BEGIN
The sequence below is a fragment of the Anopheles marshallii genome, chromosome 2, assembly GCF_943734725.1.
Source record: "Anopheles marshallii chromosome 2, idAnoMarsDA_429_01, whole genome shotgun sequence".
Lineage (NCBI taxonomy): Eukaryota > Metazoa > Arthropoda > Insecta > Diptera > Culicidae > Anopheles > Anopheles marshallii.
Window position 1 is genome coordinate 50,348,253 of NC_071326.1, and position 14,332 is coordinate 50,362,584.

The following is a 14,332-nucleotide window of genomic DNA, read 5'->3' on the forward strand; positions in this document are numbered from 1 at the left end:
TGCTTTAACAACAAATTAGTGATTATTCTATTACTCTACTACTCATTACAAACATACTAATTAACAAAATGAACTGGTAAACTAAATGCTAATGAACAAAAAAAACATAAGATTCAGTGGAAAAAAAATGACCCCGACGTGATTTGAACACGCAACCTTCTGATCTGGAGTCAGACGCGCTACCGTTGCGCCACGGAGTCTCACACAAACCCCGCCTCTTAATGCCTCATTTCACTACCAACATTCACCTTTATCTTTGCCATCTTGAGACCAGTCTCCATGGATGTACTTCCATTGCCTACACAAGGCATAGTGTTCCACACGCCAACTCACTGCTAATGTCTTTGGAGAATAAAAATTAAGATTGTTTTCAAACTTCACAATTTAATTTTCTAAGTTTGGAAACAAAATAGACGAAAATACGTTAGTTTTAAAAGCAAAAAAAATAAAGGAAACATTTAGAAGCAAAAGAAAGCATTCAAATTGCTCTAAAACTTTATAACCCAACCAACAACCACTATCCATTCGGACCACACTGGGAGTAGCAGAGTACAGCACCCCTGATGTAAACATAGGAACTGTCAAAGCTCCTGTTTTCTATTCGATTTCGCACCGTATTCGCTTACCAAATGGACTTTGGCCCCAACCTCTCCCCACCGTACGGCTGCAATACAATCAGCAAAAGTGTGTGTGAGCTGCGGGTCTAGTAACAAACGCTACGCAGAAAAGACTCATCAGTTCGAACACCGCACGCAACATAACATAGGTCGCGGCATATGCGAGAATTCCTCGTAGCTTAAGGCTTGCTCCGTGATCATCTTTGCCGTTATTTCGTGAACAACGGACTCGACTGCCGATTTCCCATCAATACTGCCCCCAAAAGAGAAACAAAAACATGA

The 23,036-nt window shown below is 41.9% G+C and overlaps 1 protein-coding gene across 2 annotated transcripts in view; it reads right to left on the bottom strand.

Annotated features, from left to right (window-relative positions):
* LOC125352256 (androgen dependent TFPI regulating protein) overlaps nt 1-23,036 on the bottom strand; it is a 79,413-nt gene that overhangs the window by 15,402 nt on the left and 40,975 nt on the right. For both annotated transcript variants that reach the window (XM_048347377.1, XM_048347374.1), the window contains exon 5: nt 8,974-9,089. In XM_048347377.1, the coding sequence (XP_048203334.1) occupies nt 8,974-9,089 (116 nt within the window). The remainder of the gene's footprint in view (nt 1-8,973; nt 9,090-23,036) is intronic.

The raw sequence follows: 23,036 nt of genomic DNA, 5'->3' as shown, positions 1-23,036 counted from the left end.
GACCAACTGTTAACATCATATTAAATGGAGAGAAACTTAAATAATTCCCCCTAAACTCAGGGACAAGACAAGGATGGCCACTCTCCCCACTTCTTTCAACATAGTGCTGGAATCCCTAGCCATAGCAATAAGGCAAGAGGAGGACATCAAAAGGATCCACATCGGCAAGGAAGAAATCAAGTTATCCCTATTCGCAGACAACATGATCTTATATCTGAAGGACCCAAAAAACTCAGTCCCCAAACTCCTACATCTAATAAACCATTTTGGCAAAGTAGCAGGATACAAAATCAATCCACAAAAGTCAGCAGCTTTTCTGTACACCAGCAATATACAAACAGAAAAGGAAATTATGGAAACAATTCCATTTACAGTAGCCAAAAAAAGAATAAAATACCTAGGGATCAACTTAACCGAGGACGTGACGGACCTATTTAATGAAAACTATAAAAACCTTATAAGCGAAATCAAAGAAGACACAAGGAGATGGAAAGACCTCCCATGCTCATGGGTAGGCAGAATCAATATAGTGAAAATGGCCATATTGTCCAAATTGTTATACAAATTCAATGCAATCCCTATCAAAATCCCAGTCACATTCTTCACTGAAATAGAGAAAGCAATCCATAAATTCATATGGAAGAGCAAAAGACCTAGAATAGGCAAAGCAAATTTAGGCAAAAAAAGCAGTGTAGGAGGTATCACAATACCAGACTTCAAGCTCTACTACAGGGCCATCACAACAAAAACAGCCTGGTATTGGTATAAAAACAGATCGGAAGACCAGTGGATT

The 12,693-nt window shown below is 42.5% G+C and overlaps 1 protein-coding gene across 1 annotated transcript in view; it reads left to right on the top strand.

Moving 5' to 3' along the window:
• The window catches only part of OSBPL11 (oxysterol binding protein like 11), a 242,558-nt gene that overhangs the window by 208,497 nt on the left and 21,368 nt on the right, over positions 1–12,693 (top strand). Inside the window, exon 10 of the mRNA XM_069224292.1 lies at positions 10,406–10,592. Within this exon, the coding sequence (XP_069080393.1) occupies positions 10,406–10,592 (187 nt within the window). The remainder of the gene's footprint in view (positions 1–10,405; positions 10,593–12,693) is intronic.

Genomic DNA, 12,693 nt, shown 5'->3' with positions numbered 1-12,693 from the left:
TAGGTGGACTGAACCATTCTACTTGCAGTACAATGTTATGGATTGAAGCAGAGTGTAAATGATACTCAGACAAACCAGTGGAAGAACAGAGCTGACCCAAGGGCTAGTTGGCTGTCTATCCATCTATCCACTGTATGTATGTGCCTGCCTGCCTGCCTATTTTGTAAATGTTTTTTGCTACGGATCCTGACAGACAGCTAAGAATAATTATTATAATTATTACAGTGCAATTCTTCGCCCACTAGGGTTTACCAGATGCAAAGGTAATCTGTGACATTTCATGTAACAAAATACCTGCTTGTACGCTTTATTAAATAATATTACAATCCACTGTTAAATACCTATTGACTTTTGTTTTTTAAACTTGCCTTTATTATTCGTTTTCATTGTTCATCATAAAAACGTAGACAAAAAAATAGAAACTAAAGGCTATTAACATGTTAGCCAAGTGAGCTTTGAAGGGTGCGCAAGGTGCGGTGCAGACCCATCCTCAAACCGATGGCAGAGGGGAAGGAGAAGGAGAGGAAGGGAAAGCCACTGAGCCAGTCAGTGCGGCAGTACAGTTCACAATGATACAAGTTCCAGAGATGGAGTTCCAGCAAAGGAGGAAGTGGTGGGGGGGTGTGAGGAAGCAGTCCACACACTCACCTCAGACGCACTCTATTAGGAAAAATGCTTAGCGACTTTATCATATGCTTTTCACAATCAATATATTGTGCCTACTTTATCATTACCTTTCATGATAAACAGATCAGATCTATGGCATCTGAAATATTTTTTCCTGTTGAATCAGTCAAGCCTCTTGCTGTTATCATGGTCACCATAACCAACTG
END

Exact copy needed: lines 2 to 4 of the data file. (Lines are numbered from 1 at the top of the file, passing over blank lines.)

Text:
Source record: "Anopheles marshallii chromosome 2, idAnoMarsDA_429_01, whole genome shotgun sequence".
Lineage (NCBI taxonomy): Eukaryota > Metazoa > Arthropoda > Insecta > Diptera > Culicidae > Anopheles > Anopheles marshallii.
Window position 1 is genome coordinate 50,348,253 of NC_071326.1, and position 14,332 is coordinate 50,362,584.